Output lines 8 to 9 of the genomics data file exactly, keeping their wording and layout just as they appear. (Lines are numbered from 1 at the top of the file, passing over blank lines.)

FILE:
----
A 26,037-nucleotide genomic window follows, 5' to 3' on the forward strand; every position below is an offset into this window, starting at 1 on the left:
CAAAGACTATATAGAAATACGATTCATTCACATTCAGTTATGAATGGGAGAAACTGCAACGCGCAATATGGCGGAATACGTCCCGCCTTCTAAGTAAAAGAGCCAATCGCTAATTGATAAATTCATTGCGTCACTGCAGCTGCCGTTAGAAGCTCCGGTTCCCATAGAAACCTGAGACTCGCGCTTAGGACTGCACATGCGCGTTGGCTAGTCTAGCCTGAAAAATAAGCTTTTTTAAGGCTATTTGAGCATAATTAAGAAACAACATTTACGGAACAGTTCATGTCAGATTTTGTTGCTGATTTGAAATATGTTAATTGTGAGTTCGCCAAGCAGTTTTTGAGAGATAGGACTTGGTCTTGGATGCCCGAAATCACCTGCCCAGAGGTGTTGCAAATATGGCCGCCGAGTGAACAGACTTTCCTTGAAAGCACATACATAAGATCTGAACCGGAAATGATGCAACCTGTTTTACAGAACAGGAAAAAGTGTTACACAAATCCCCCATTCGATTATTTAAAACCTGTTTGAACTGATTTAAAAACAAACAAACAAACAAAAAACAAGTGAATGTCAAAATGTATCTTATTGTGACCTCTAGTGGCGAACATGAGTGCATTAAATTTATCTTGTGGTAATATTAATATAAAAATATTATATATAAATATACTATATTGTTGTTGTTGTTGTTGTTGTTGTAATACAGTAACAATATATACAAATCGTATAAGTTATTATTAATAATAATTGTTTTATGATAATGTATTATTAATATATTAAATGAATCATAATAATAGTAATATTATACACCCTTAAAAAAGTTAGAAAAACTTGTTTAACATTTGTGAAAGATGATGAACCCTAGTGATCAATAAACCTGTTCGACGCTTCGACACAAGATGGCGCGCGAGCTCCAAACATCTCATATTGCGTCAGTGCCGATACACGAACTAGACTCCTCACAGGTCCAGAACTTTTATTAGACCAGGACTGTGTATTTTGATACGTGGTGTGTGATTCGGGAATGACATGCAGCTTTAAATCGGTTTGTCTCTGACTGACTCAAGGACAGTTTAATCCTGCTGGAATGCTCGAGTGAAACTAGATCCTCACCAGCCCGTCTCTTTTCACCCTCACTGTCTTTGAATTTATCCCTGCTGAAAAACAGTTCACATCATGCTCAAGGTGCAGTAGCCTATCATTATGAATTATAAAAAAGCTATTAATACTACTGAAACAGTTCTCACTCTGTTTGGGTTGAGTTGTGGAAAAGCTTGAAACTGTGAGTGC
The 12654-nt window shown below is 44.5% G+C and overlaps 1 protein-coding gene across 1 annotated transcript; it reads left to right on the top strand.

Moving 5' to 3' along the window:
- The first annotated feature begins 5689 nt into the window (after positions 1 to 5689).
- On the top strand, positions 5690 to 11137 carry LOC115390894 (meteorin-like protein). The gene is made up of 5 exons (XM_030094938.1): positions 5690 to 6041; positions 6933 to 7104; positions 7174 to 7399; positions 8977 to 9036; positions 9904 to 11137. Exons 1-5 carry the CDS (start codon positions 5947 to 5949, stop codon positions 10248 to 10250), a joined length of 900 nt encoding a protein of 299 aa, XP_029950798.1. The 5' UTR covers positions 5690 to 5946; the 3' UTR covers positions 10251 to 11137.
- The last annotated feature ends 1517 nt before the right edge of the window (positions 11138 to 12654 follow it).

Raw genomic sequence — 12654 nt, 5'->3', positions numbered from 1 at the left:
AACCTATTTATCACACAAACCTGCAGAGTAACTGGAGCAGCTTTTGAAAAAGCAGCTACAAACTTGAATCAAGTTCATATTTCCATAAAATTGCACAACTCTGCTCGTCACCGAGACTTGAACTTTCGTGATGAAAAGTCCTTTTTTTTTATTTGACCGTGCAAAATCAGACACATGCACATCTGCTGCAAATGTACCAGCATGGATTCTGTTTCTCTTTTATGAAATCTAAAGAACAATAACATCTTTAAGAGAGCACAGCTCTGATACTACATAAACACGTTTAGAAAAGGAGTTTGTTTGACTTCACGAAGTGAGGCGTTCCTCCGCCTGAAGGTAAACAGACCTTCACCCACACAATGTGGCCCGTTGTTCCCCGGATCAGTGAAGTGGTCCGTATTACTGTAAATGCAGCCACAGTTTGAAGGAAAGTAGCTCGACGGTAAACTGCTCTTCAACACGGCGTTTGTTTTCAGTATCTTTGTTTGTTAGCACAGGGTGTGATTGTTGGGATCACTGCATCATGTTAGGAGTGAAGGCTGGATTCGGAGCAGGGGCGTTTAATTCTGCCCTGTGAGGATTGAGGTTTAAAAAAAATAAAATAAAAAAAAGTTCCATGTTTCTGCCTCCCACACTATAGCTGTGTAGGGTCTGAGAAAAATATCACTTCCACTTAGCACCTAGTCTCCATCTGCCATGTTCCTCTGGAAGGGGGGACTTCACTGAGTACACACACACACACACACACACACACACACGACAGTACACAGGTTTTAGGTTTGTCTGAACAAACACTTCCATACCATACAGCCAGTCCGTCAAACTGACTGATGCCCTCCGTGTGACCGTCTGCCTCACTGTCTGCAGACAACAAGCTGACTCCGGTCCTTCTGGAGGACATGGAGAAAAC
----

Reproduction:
Raw genomic sequence — 12654 nt, 5'->3', positions numbered from 1 at the left:
AACCTATTTATCACACAAACCTGCAGAGTAACTGGAGCAGCTTTTGAAAAAGCAGCTACAAACTTGAATCAAGTTCATATTTCCATAAAATTGCACAACTCTGCTCGTCACCGAGACTTGAACTTTCGTGATGAAAAGTCCTTTTTTTTTATTTGACCGTGCAAAATCAGACACATGCACATCTGCTGCAAATGTACCAGCATGGATTCTGTTTCTCTTTTATGAAATCTAAAGAACAATAACATCTTTAAGAGAGCACAGCTCTGATACTACATAAACACGTTTAGAAAAGGAGTTTGTTTGACTTCACGAAGTGAGGCGTTCCTCCGCCTGAAGGTAAACAGACCTTCACCCACACAATGTGGCCCGTTGTTCCCCGGATCAGTGAAGTGGTCCGTATTACTGTAAATGCAGCCACAGTTTGAAGGAAAGTAGCTCGACGGTAAACTGCTCTTCAACACGGCGTTTGTTTTCAGTATCTTTGTTTGTTAGCACAGGGTGTGATTGTTGGGATCACTGCATCATGTTAGGAGTGAAGGCTGGATTCGGAGCAGGGGCGTTTAATTCTGCCCTGTGAGGATTGAGGTTTAAAAAAAATAAAATAAAAAAAAGTTCCATGTTTCTGCCTCCCACACTATAGCTGTGTAGGGTCTGAGAAAAATATCACTTCCACTTAGCACCTAGTCTCCATCTGCCATGTTCCTCTGGAAGGGGGGACTTCACTGAGTACACACACACACACACACACACACACACACGACAGTACACAGGTTTTAGGTTTGTCTGAACAAACACTTCCATACCATACAGCCAGTCCGTCAAACTGACTGATGCCCTCCGTGTGACCGTCTGCCTCACTGTCTGCAGACAACAAGCTGACTCCGGTCCTTCTGGAGGACATGGAGAAAAC